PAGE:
comScore Newt Gingrich Tells Georgetown Student And Disgruntled Former Janitor Work Has ‘Inherent Dignity’ | Mediaite
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Newt Gingrich Tells Georgetown Student And Disgruntled Former Janitor Work Has ‘Inherent Dignity’

While taking questions from students at Georgetown University on Wednesday, former House Speaker Newt Gingrich was challenged by a student who was offended by the Speaker’s suggestion that kids should be allowed to perform janitorial duties at their schools.

“Back in high school, I was a janitor at my old high school,” said the student, identified as Hector Cendejas. “For me, it was embarrassing to be a janitor at my old high school because of all the other rich kids. I was poor. My mom was working super hard. I did not feel empowered by serving my classmates. Why not invest on these kids who work for law firms, hospitals and get paid to develop better skills?”

RELATED: Newt Gingrich And Juan Williams Rumble Over Proposed ‘Child Janitors’ Claim

Gingrich maintained his composure throughout the challenging question, but had this premise come from Juan Williams, he may have responded with more indignation than he did.

“Look, I’m all for doing that but I would also ask you the question – did you find it useful financially to earn the money,” Gingrich asked. “Is there a reason you were doing it?”

The questioner responded, “I needed to help my mom. She was a single mom. Also my parents [were] undocumented. So for me it was a struggle.” Cendejas went on to describe how lucky he was to be able to attend a better school and later received a scholarship to attend Georgetown University. “All my friends, they’re pregnant, in gangs, in jail. And we did the same job, you know, working as janitors. So for me, your remark was a little offensive to me.” Cendejas concluded.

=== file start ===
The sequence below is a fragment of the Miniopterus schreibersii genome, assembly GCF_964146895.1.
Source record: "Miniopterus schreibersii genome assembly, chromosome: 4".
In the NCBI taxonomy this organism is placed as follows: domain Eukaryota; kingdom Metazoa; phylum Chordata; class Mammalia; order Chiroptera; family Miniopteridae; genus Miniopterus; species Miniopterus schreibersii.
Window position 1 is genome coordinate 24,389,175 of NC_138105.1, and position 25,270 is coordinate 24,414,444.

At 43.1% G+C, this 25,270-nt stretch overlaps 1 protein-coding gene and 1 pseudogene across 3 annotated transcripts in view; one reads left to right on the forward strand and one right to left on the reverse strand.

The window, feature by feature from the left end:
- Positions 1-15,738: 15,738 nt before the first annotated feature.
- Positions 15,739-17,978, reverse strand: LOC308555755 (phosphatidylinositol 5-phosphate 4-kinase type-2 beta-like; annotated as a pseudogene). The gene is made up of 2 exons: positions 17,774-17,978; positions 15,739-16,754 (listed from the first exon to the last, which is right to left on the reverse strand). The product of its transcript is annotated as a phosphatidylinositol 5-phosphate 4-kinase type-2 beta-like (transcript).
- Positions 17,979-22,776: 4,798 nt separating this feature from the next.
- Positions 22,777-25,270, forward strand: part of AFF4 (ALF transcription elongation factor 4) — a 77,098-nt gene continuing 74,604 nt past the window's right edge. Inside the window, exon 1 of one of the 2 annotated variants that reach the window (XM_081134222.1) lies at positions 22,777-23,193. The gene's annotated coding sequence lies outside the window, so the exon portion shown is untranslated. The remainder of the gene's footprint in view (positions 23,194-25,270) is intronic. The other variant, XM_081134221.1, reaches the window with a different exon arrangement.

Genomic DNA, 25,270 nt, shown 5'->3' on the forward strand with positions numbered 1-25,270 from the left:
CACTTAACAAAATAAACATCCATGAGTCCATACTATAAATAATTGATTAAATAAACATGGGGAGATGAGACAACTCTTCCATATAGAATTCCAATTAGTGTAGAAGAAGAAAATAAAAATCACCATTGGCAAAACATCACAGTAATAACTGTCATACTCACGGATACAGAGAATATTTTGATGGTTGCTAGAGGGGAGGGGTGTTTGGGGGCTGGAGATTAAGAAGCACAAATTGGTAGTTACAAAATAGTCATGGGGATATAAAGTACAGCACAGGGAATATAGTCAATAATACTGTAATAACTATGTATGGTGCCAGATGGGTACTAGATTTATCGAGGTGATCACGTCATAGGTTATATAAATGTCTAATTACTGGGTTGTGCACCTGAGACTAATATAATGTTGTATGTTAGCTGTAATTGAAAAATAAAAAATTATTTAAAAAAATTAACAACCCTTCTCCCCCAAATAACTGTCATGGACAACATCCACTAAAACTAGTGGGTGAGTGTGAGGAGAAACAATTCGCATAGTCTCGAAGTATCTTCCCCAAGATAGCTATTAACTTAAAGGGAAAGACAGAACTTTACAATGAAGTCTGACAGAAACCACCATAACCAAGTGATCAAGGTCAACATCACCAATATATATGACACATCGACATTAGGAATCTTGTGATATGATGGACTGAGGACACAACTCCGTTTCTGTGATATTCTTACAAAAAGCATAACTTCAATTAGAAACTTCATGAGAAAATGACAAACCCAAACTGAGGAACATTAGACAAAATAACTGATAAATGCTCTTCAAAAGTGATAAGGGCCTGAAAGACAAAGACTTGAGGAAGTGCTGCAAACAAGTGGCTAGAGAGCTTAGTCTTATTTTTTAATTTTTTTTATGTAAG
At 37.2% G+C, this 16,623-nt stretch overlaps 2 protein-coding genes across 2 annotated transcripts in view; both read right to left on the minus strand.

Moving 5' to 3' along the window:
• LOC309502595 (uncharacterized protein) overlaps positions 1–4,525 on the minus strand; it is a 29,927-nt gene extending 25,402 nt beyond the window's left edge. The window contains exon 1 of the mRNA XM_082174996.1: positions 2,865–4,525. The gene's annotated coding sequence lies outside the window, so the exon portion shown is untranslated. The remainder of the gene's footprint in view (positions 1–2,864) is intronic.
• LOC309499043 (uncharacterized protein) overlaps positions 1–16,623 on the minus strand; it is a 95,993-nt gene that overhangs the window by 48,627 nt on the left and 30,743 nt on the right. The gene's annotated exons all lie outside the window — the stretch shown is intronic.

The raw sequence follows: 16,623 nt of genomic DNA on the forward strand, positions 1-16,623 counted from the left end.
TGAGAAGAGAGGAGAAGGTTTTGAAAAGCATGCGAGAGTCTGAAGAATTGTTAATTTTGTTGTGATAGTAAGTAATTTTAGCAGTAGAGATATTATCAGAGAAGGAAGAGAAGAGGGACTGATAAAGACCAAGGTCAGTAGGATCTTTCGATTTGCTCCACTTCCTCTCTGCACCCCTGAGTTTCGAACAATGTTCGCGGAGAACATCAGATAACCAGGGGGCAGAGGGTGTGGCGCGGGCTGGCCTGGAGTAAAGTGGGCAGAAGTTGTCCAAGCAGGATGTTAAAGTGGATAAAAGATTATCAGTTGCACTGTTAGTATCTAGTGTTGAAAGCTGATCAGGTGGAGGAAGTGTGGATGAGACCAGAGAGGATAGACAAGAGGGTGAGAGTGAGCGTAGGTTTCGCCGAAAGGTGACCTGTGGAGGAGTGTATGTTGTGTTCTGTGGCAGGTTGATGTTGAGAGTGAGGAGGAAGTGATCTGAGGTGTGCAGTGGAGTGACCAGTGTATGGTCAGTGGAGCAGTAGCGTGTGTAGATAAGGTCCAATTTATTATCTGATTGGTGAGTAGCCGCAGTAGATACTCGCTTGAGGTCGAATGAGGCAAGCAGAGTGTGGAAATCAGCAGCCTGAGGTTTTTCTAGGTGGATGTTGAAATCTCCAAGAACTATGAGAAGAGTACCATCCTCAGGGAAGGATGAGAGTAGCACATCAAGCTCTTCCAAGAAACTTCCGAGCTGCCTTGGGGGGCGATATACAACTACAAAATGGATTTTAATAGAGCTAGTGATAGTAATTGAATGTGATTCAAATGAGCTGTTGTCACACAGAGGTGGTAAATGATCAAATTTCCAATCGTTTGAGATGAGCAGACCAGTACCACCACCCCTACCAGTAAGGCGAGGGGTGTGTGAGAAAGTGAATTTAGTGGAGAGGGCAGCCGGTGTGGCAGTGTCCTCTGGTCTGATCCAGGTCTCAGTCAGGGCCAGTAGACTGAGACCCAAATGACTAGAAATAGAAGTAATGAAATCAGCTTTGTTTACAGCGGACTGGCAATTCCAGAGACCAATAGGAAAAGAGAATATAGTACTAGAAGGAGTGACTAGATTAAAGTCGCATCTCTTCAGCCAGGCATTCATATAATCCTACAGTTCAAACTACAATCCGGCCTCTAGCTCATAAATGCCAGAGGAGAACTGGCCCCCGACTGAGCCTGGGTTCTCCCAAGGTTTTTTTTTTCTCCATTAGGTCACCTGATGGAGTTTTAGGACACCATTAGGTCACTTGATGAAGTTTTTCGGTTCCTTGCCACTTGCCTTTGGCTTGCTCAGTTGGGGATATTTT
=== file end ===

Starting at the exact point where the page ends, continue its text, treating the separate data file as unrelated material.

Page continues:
“I’m sorry if you were offended,” said Gingrich. “Both of my daughters worked as janitors at the local Baptist church and they earned the money, and they didn’t think it was demeaning and they actually like the idea that they earned their own money as kids and they kept the money because they thought that work had an inherent dignity.”

In November of last year, Gingrich suggested that schools should open light janitorial work to kids who want to earn extra money after school because it would help them develop a “work ethic.” Critics of the proposal equated it with advocating child labor and suggested that Gingrich’s suggestion betrayed his insensitivity towards the working poor who do poses a work ethic but are have less opportunity.

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